Is innovation inherently a hit-or-miss endeavor? Not if you understand why customers make the choices they do.
Firms have never known more about their customers, but their innovation processes remain hit-or-miss. Why? According to Christensen and his coauthors, product developers focus too much on building customer profiles and looking for correlations in data. To create offerings that people truly want to buy, firms instead need to home in on the job the customer is trying to get done.
Some jobs are little (pass the time); some are big (find a more fulfilling career). When we buy a product, we essentially “hire” it to help us do a job. If it does the job well, we’ll hire it again. If it does a crummy job, we “fire” it and look for something else to solve the problem.
Jobs are multifaceted. They’re never simply about function; they have powerful social and emotional dimensions. And the circumstances in which customers try to do them are more critical than any buyer characteristics. Consider the experiences of condo developers targeting retirees who wanted to downsize their homes. Sales were weak until the developers realized their business was not construction but transitioning lives. Instead of adding more features to the condos, they created services assisting buyers with the move and with their decisions about what to keep and to discard. Sales took off.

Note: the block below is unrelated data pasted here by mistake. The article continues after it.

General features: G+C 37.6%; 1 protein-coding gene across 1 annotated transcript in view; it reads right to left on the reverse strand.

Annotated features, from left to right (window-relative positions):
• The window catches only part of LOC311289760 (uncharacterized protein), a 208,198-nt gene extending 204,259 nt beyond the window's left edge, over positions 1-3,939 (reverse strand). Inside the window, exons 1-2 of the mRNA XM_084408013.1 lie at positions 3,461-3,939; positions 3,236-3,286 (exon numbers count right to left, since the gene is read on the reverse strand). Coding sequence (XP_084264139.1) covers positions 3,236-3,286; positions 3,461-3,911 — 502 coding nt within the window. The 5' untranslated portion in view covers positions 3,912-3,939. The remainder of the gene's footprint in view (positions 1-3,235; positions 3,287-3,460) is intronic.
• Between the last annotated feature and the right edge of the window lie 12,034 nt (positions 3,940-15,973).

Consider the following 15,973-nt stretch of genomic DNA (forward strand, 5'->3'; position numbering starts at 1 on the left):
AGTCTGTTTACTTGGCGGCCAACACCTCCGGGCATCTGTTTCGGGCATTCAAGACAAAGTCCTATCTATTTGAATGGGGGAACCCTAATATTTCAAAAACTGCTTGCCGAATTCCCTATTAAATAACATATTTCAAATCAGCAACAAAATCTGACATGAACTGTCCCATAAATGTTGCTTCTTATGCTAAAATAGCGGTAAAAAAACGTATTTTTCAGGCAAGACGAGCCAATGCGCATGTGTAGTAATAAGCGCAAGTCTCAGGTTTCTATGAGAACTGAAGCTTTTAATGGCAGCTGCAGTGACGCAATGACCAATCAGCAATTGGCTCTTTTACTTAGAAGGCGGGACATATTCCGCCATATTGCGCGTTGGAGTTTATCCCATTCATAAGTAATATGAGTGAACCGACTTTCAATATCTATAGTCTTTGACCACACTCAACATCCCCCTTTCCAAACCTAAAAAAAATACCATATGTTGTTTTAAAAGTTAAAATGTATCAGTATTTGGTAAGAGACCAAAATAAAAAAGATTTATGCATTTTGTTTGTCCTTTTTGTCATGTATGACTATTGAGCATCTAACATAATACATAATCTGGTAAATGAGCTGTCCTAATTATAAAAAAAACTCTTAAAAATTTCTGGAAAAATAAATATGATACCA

The key to successful innovation is identifying jobs that are poorly performed in customers’ lives and then designing products, experiences, and processes around those jobs.